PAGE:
Something I've been thinking of for a while:
Lenny Henry was recently embroiled in a race row over lack of non-white people in television, both in front of the camera and behind it. Read the Guardian article
, it's excellent and brings up a number of important points. Reading over it again, I think I agree with just about everything in it. But the part I want to discuss particularly is:
As well as more diversity in the industry, more ideas from a wider range of writers, producers and directors are vital to hold up a mirror to contemporary Britain, he says. In the speech, he joked about Sunday being the night that the National Front would stay in and watch television that depicted "blue skies, green fields, white people".
Not much has changed, he ventures, with the wall to wall period dramas that now dominate - including Lark Rise to Candleford, starring his wife Dawn French. As a recent English graduate, he is bursting with ideas for other adaptations that don't always feature an overload of "bonnets and crinolines".
Now, I will admit freely that I am fairly in love with costume dramas. They're the one genre which I will go out of my way to watch; not even sci-fi or comedy gets that kind of viewer loyalty from me. And I fully agree that it would be brilliant
to see something that wasn't part of the BBC's stock parade of empire waistlines and pantaloons, much as I adore them, and particularly something that isn't whiter than a BNP meeting. And no, random black characters showing up in 12th century England or as vicars in the Victorian age doesn't help, I don't think, since it only gets the producers ridiculed. Even Djaq in Robin Hood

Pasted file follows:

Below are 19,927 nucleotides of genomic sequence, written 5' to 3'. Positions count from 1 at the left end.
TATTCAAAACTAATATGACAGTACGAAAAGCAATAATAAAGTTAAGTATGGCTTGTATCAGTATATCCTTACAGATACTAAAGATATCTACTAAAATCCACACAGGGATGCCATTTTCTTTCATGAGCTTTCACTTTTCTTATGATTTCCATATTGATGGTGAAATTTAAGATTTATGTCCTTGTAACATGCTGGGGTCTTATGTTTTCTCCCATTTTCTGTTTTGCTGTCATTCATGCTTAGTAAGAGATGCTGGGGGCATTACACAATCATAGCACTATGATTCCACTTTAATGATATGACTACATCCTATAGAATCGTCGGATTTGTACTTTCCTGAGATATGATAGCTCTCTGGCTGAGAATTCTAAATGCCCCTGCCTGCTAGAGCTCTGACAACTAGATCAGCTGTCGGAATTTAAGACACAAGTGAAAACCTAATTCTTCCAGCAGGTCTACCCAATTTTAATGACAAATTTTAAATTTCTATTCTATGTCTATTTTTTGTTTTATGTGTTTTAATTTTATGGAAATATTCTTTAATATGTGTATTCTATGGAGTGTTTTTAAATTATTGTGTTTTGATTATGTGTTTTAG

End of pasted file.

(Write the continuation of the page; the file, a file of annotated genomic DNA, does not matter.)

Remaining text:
, much as I love her, makes no sense in context (interestingly enough, I think the writers are much more comfortable with her gender issues than her race issues).
So. What novels, what stories do you have in mind that would make for brilliant adaptations, that feature characters of colour?Wide Sargasso Sea
(done in the last two years, but only as a complement to the all-white Jane Eyre
)Death Comes As the End
(Ancient Egyptian murder mystery)Gilgamesh
(along with truly great adaptations of the Iliad
. Though Gilgamesh
would almost certainly work better in a cinema, where it could be properly epic)The Queen's Fool
(centred around a Jewish girl in Tudor England)A Great and Terrible Beauty
(admittedly, not a finished series. But it has crinolines and
Indian characters. Well, one. It probably doesn't qualify for this list, thinking about it.)
Last, and this is only because I'm reading it right now, a Count of Monte Cristo
series which incorporates the book's actual ending (where he marries his Indian slave, Haydée, rather than Mercedes) would be fantastic. I'm just up to the part where he's actually put in prison, so I don't know how uncomfortable the race issues get to a modern audience; please feel free to smack me down on this one.
My pipedream: a series, probably for children, which tells a different mythological story each week. Animated, to save on costs, and done sort of Jackanory
style (based on my very, very vague memories of Jackanory
). Sheherezade could be the narrator and it's not like you'd ever, ever run out of material. The Arabian Nights
alone could go for years. A lot of them would have to be watered-down for after-school fare (can you imagine trying to explain that one story about Horus and Set? "Well, they had sex but Horus caught Set's semen in his mouth and spat it out into the river and then he jacked off onto some lettuce..."), which makes my inner classical scholar cry a little, but even so.